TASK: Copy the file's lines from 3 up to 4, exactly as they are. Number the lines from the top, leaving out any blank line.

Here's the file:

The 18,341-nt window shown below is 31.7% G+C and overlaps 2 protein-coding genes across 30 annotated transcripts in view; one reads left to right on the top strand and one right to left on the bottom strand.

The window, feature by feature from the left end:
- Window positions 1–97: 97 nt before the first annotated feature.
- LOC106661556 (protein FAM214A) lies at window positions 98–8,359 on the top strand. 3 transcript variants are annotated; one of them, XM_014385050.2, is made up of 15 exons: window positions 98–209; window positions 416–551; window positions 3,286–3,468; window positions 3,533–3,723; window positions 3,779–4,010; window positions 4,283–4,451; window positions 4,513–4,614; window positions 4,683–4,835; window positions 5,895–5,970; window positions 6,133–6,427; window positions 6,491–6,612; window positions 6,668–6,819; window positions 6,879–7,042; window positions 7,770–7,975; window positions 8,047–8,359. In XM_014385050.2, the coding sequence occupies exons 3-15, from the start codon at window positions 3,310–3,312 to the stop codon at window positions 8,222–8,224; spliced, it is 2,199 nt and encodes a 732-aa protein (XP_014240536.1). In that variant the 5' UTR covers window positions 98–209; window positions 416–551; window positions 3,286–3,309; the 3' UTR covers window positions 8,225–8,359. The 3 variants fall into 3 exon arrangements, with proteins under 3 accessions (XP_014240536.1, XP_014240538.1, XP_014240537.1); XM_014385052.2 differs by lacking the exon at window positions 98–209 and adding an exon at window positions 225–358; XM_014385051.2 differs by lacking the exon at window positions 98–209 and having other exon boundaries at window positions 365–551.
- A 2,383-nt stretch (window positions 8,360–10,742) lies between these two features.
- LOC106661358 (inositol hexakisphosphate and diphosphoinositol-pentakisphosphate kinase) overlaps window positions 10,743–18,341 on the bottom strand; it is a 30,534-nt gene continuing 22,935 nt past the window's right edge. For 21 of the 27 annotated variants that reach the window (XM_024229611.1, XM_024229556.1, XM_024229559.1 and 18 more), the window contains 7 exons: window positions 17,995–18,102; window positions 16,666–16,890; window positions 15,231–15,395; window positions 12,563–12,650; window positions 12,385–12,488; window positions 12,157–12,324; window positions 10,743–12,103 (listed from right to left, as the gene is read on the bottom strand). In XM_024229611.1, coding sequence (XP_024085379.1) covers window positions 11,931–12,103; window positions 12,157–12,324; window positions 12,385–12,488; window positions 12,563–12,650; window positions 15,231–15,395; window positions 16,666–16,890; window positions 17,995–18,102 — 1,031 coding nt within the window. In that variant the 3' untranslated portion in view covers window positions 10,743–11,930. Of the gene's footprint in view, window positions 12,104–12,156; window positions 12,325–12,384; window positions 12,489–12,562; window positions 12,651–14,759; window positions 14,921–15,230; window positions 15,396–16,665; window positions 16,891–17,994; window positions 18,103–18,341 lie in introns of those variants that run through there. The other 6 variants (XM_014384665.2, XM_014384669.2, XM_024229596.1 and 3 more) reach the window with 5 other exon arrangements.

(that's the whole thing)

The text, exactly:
- Window positions 1–97: 97 nt before the first annotated feature.
- LOC106661556 (protein FAM214A) lies at window positions 98–8,359 on the top strand. 3 transcript variants are annotated; one of them, XM_014385050.2, is made up of 15 exons: window positions 98–209; window positions 416–551; window positions 3,286–3,468; window positions 3,533–3,723; window positions 3,779–4,010; window positions 4,283–4,451; window positions 4,513–4,614; window positions 4,683–4,835; window positions 5,895–5,970; window positions 6,133–6,427; window positions 6,491–6,612; window positions 6,668–6,819; window positions 6,879–7,042; window positions 7,770–7,975; window positions 8,047–8,359. In XM_014385050.2, the coding sequence occupies exons 3-15, from the start codon at window positions 3,310–3,312 to the stop codon at window positions 8,222–8,224; spliced, it is 2,199 nt and encodes a 732-aa protein (XP_014240536.1). In that variant the 5' UTR covers window positions 98–209; window positions 416–551; window positions 3,286–3,309; the 3' UTR covers window positions 8,225–8,359. The 3 variants fall into 3 exon arrangements, with proteins under 3 accessions (XP_014240536.1, XP_014240538.1, XP_014240537.1); XM_014385052.2 differs by lacking the exon at window positions 98–209 and adding an exon at window positions 225–358; XM_014385051.2 differs by lacking the exon at window positions 98–209 and having other exon boundaries at window positions 365–551.